Reference > Brewer’s Dictionary > Nice’an Barks or Nycean Barks.

 Nice as Ninepence.Nicene Creed. 
CONTENTS · BIBLIOGRAPHIC RECORD
E. Cobham Brewer 1810–1897. Dictionary of Phrase and Fable. 1898.
 
Nice’an Barks or Nycean Barks.
 
Edgar Poe, in his lyric To Helen, says—   1
       
“Helen, thy beauty is to me
Like those Nicean barks of yore,
That gently o’er a perfumed sea
The weary, way-worn wanderer bore
To his own native shore.”
   The way-worn wanderer was Dionysos or Bacchus, after his renowned conquests. His native shore was the Western Horn, called the Amalthan Horn. And the Nicean barks were vessels sent from the island Nysa, to which in infancy Dionysos was conveyed to screen him from Rhea. The perfumed sea was the sea surrounding Nysa, a paradisal island.   2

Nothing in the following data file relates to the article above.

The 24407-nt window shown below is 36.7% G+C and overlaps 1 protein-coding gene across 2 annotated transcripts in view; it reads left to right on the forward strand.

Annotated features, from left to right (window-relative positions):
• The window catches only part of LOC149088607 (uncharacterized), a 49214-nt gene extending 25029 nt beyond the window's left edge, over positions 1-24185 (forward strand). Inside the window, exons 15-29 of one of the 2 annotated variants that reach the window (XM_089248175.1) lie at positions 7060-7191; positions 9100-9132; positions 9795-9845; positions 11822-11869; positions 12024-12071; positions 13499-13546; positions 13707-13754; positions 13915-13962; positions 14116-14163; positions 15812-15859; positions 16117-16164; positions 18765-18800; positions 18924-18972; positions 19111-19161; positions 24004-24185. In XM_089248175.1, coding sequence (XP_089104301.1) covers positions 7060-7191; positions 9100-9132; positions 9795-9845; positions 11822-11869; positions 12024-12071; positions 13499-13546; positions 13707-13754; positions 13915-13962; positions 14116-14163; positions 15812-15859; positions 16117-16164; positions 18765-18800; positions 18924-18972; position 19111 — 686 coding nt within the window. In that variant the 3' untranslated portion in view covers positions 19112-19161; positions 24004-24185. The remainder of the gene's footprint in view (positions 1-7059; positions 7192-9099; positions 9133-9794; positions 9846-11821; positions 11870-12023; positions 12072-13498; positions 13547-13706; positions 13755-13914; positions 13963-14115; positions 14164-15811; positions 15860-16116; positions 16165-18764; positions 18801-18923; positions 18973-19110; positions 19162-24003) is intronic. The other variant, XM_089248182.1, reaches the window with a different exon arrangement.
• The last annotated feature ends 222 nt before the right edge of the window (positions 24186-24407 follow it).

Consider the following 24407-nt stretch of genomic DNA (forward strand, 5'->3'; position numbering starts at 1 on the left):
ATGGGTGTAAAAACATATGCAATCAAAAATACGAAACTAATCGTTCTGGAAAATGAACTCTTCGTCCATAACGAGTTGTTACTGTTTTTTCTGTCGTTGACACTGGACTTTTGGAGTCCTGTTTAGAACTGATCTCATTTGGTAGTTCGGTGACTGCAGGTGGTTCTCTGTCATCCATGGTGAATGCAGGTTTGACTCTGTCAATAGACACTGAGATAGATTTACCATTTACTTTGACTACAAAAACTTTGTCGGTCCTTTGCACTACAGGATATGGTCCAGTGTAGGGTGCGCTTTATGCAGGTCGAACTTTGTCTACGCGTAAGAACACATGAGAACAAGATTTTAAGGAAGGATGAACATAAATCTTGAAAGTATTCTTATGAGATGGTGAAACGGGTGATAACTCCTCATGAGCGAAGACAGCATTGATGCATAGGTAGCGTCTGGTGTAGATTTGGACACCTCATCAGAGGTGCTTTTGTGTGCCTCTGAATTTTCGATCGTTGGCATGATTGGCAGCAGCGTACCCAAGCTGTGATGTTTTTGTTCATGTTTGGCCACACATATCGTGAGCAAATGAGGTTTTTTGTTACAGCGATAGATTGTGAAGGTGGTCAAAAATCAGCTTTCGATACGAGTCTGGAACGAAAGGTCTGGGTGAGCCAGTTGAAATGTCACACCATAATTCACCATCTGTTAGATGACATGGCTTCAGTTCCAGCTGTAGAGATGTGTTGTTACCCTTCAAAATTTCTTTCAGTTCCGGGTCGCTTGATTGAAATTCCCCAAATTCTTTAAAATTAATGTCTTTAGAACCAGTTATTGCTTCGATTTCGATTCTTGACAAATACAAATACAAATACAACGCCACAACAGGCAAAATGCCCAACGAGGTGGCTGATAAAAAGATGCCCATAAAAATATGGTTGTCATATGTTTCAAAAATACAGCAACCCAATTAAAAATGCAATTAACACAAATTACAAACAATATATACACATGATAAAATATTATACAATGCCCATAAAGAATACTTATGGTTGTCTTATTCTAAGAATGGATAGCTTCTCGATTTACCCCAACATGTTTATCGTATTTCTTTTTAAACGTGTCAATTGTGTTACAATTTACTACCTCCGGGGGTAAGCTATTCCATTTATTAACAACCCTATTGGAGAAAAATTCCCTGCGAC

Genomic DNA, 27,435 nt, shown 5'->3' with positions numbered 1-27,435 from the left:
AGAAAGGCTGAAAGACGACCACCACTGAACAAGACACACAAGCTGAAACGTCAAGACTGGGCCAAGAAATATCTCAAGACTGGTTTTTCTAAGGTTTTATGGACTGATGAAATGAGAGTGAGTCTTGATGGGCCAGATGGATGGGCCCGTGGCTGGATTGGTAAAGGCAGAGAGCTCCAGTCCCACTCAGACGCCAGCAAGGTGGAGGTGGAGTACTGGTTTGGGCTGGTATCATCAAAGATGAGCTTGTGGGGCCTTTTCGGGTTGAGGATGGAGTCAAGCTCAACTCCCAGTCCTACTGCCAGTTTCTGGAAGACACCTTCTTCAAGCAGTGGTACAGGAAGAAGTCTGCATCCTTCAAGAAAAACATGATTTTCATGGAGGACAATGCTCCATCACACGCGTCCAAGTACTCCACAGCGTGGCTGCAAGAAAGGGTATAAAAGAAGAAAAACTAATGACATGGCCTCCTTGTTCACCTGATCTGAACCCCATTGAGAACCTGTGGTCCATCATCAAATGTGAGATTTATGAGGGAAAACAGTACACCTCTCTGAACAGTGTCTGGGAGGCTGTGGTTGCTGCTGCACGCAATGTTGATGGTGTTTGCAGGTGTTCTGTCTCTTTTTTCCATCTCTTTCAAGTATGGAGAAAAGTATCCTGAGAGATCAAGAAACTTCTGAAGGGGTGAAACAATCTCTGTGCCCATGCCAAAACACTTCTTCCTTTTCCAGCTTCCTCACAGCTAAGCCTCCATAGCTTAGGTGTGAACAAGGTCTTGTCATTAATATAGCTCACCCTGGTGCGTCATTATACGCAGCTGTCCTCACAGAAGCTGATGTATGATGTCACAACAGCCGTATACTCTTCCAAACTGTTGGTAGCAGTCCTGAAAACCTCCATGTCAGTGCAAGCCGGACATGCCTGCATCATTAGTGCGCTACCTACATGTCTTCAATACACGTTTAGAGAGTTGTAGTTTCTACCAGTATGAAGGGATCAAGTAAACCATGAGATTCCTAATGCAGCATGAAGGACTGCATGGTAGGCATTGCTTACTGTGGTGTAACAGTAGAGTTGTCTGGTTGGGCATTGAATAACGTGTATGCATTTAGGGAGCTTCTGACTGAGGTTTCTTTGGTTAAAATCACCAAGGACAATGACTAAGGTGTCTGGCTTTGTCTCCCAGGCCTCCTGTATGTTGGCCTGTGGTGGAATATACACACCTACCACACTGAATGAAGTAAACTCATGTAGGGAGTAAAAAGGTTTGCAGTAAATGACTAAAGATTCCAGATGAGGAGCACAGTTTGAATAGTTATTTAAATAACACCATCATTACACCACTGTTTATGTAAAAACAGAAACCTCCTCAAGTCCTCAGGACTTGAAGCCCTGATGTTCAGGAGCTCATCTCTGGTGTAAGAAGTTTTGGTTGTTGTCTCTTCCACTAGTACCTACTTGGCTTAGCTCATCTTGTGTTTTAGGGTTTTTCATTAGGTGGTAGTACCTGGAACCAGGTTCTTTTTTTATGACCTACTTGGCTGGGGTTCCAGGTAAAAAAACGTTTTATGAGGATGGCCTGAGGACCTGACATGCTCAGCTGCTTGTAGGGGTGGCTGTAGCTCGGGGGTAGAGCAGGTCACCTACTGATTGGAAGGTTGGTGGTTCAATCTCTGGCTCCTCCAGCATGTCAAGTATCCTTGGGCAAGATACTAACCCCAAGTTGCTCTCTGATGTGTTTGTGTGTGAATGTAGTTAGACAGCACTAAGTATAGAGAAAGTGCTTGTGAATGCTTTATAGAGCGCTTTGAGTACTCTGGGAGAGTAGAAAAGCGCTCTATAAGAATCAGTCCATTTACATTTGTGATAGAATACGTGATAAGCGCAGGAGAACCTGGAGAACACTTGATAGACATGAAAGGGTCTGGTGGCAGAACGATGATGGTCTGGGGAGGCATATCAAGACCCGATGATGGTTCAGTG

Nice as Ninepence.Nicene Creed. 

 
Loading
Click here to shop the Bartleby Bookstore.

Shakespeare · Bible · Strunk · Anatomy · Nonfiction · Quotations · Reference · Fiction · Poetry
© 1993–2014 Bartleby.com · [Top 150] · Subjects · Titles · Authors